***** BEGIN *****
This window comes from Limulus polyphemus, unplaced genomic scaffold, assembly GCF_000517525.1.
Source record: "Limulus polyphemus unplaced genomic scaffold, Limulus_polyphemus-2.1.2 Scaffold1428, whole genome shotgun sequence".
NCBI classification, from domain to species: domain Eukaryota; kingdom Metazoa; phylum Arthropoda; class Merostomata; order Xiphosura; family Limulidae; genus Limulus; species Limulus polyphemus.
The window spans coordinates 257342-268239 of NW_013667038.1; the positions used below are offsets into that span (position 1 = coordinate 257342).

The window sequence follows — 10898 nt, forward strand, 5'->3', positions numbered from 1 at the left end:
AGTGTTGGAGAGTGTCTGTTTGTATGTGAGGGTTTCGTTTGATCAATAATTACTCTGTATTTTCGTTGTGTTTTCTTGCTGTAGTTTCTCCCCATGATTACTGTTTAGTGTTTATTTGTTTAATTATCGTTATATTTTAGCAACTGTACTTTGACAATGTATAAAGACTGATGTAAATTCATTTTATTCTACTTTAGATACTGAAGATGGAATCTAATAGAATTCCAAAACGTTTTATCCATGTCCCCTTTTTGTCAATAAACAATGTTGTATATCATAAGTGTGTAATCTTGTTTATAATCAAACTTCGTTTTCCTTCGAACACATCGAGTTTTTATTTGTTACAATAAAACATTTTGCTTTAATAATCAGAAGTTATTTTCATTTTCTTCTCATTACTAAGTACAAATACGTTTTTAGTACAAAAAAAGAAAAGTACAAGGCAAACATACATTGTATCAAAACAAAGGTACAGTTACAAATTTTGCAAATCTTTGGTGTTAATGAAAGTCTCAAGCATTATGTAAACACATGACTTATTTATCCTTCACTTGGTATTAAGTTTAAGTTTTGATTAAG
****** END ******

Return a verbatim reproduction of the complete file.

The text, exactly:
This window comes from Limulus polyphemus, unplaced genomic scaffold, assembly GCF_000517525.1.
Source record: "Limulus polyphemus unplaced genomic scaffold, Limulus_polyphemus-2.1.2 Scaffold1428, whole genome shotgun sequence".
NCBI classification, from domain to species: domain Eukaryota; kingdom Metazoa; phylum Arthropoda; class Merostomata; order Xiphosura; family Limulidae; genus Limulus; species Limulus polyphemus.
The window spans coordinates 257342-268239 of NW_013667038.1; the positions used below are offsets into that span (position 1 = coordinate 257342).

The window sequence follows — 10898 nt, forward strand, 5'->3', positions numbered from 1 at the left end:
AGTGTTGGAGAGTGTCTGTTTGTATGTGAGGGTTTCGTTTGATCAATAATTACTCTGTATTTTCGTTGTGTTTTCTTGCTGTAGTTTCTCCCCATGATTACTGTTTAGTGTTTATTTGTTTAATTATCGTTATATTTTAGCAACTGTACTTTGACAATGTATAAAGACTGATGTAAATTCATTTTATTCTACTTTAGATACTGAAGATGGAATCTAATAGAATTCCAAAACGTTTTATCCATGTCCCCTTTTTGTCAATAAACAATGTTGTATATCATAAGTGTGTAATCTTGTTTATAATCAAACTTCGTTTTCCTTCGAACACATCGAGTTTTTATTTGTTACAATAAAACATTTTGCTTTAATAATCAGAAGTTATTTTCATTTTCTTCTCATTACTAAGTACAAATACGTTTTTAGTACAAAAAAAGAAAAGTACAAGGCAAACATACATTGTATCAAAACAAAGGTACAGTTACAAATTTTGCAAATCTTTGGTGTTAATGAAAGTCTCAAGCATTATGTAAACACATGACTTATTTATCCTTCACTTGGTATTAAGTTTAAGTTTTGATTAAG